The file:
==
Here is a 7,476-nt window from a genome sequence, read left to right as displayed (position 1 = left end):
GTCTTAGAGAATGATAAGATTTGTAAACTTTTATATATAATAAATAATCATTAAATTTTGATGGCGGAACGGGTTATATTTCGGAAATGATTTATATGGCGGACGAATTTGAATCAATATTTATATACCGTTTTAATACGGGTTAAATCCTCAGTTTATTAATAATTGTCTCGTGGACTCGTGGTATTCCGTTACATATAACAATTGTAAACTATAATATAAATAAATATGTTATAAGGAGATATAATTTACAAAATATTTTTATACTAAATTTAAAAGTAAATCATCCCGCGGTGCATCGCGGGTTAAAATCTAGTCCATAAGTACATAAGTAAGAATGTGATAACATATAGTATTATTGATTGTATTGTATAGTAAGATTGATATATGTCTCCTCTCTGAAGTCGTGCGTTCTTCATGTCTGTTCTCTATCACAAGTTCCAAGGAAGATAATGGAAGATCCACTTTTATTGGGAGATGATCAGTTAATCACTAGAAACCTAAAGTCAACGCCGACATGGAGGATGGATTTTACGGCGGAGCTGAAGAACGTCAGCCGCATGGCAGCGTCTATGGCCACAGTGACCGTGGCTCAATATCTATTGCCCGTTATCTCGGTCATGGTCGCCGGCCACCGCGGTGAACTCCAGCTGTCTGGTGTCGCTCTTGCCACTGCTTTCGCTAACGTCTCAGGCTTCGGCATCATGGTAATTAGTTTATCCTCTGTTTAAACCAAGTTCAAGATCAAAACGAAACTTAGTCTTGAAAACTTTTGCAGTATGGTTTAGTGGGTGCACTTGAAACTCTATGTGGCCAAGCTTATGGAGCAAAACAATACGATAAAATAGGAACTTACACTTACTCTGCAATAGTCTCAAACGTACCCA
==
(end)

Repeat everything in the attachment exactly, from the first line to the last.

Here is a 7,476-nt window from a genome sequence, read left to right as displayed (position 1 = left end):
GTCTTAGAGAATGATAAGATTTGTAAACTTTTATATATAATAAATAATCATTAAATTTTGATGGCGGAACGGGTTATATTTCGGAAATGATTTATATGGCGGACGAATTTGAATCAATATTTATATACCGTTTTAATACGGGTTAAATCCTCAGTTTATTAATAATTGTCTCGTGGACTCGTGGTATTCCGTTACATATAACAATTGTAAACTATAATATAAATAAATATGTTATAAGGAGATATAATTTACAAAATATTTTTATACTAAATTTAAAAGTAAATCATCCCGCGGTGCATCGCGGGTTAAAATCTAGTCCATAAGTACATAAGTAAGAATGTGATAACATATAGTATTATTGATTGTATTGTATAGTAAGATTGATATATGTCTCCTCTCTGAAGTCGTGCGTTCTTCATGTCTGTTCTCTATCACAAGTTCCAAGGAAGATAATGGAAGATCCACTTTTATTGGGAGATGATCAGTTAATCACTAGAAACCTAAAGTCAACGCCGACATGGAGGATGGATTTTACGGCGGAGCTGAAGAACGTCAGCCGCATGGCAGCGTCTATGGCCACAGTGACCGTGGCTCAATATCTATTGCCCGTTATCTCGGTCATGGTCGCCGGCCACCGCGGTGAACTCCAGCTGTCTGGTGTCGCTCTTGCCACTGCTTTCGCTAACGTCTCAGGCTTCGGCATCATGGTAATTAGTTTATCCTCTGTTTAAACCAAGTTCAAGATCAAAACGAAACTTAGTCTTGAAAACTTTTGCAGTATGGTTTAGTGGGTGCACTTGAAACTCTATGTGGCCAAGCTTATGGAGCAAAACAATACGATAAAATAGGAACTTACACTTACTCTGCAATAGTCTCAAACGTACCCA